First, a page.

Segments corresponding to what should be straight lines are then constructed from the point coordinates stored in the STL vCornerList container. For the best results, multiple lines should be used and it is necessary to have both vertical and horizontal line segments for the optimization procedure to converge to a viable solution (see the blue lines in Figure 3).

Finally, we are ready to determine the radial distortion coefficients. There are numerous camera calibration packages (including one in OpenCV), but a particularly good open-source ANSI C library can be located here[5]. Essentially the line segment coordinates are fed into an optimizer which determines the undistort coefficients by minimizing the error between the radial distortion model and the training data. These coefficients can then be stored in a lookup table for run-time image correction.

Lens Distortion Correction (Warping)

The referenced calibration library[5] also includes a very informative online demo. The demo illustrates the procedure briefly described here. Application of the radial distortion coefficients to correct for the lens aberrations basically boils down an image warp operation. That is, for each pixel in the (undistorted) frame, we compute the distance from the image center and evaluate a polynomial that gives us the pixel coordinates from which to fill in the corrected pixel intensity. Because the polynomial evaluation will more than likely fall in between integer pixel coordinates, some form of interpolation must be used. The simplest and cheapest interpolant is so-called “nearest neighbor” which as its name implies means to simply pick the nearest pixel, but this technique results in poor image quality. At a bare minimum bilinear interpolation should be employed and oftentimes higher order bicubic interpolants are called for.

The amount of computations per frame can become quite large, particularly if we are dealing with color frames. The saving grace of this operation is its inherent parallelism (each pixel is completely independent of its neighbors and hence can be corrected in parallel). This parallelism and the highly regular nature of the computations lends itself readily to accelerators, either via FPGAs[6,7] or GPUs[8,9]. The source code provided in [5] includes a lens correction function with full ANSI C source.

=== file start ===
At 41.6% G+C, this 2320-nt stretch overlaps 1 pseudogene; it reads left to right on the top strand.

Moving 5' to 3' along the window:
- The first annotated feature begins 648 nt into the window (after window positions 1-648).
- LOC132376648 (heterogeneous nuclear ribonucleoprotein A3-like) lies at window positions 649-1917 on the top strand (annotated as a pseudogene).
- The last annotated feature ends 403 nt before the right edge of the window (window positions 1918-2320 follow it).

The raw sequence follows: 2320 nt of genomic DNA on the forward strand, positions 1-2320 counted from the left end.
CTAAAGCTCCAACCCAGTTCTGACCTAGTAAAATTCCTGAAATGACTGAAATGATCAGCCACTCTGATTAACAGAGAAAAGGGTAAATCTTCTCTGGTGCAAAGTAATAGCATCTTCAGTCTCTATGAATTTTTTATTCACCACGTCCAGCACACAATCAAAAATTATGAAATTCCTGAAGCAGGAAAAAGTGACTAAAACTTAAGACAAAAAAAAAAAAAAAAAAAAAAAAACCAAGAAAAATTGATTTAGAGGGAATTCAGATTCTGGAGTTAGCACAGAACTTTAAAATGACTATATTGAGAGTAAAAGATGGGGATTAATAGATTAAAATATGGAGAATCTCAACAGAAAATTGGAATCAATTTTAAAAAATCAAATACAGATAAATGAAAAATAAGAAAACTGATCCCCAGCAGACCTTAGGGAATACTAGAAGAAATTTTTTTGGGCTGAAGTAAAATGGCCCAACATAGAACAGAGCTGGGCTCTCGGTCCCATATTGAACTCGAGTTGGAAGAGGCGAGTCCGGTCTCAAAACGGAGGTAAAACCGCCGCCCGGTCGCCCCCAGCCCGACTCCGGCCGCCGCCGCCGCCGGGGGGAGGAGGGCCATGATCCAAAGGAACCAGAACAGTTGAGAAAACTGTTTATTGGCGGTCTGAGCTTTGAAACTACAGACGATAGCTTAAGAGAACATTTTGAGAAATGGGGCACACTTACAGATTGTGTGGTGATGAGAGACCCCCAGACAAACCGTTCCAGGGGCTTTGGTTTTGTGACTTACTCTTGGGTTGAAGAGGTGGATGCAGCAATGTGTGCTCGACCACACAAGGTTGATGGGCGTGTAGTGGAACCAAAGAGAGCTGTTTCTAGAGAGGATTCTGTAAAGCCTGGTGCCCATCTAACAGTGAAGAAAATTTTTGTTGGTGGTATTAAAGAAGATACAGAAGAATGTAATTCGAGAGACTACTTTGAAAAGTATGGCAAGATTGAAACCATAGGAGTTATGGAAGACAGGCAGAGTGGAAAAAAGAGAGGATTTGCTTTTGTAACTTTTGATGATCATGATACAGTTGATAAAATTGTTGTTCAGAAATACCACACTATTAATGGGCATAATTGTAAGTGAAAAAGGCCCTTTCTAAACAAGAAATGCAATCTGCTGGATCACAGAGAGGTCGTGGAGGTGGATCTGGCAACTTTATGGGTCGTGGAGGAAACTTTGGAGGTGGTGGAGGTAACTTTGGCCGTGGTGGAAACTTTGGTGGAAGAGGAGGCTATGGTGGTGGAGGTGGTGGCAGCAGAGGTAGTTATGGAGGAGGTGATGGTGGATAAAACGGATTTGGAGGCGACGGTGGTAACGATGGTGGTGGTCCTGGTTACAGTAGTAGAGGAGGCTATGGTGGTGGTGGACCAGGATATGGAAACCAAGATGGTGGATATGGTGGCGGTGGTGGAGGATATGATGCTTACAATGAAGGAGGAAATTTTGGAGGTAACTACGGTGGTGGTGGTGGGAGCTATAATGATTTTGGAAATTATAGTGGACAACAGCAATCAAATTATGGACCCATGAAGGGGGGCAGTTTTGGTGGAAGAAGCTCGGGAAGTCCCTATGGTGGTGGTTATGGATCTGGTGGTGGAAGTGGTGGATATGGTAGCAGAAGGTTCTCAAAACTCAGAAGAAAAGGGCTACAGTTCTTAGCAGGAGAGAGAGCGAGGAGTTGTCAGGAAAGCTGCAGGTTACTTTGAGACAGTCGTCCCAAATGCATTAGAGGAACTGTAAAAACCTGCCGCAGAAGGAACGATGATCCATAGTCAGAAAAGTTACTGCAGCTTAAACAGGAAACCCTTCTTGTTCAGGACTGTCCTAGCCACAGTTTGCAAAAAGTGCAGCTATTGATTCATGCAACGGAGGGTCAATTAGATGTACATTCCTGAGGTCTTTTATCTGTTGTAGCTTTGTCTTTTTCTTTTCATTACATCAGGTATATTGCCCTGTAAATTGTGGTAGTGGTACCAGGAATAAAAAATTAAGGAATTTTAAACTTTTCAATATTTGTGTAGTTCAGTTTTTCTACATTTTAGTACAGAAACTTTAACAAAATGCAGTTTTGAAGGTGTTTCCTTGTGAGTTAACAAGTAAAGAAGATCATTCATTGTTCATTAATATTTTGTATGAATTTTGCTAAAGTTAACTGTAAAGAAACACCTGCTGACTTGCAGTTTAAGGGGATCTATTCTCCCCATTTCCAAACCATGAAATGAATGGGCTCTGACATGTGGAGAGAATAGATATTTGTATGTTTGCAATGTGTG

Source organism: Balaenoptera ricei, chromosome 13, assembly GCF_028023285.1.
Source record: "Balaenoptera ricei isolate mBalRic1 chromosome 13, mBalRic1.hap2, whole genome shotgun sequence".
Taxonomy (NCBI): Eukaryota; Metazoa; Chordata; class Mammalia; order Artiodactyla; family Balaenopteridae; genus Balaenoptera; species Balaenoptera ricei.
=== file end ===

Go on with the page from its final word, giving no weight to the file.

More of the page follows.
A faster software implementation than [5] can be realized using the OpenCV cvRemap() function[4]. The input arguments into this function are the source and destination images, the source to destination pixel mapping (expressed as two floating point arrays), interpolation options, and a default fill value (if there are any holes in the rectilinear corrected image). At calibration time, we evaluate the distortion model polynomials just once and then store the pixel mapping to disk or memory. At run-time the software simply calls cvRemap()—which is optimized and can accommodate color frames—to correct the lens distortion.

References

[1] Wikipedia page:  http://en.wikipedia.org/wiki/Distortion_(optics)

[2] http://www.hunteng.co.uk/info/fpgaimaging.htm

[3] L. Alvarez, L. Gomez, R. Sendra. An Algebraic Approach to Lens Distortion by Line Rectification, Journal of Mathematical Imaging and Vision, Vol. 39 (1), July 2009, pp. 36-50.

[4] Bradski, Gary and Kaebler, Adrian. Learning OpenCV (Computer Vision with the OpenCV Library), O’Reilly, 2008.

[5] http://www.ipol.im/pub/algo/ags_algebraic_lens_distortion_estimation/

[6] Daloukas, K.; Antonopoulos, C.D.; Bellas, N.; Chai, S.M. "Fisheye lens distortion correction on multicore and hardware accelerator platforms," Parallel & Distributed Processing (IPDPS), 2010 IEEE International Symposium on , vol., no., pp.1-10, 19-23 April 2010

[7] J. Jiang , S. Schmidt , W. Luk and D. Rueckert "Parameterizing reconfigurable designs for image warping", Proc. SPIE, vol. 4867, pp. 86 2002.

[8] http://visionexperts.blogspot.com/2010/07/image-warping-using-texture-fetches.html

[9] Rosner,J., Fassold,H., Bailer,W., Schallauer,P.: “Fast GPU-based Image Warping and Inpainting for Frame Interpolation”, Proceedings of Computer Graphics, Computer Vision and Mathematics (GraVisMa) Workshop, Plzen, CZ, 2010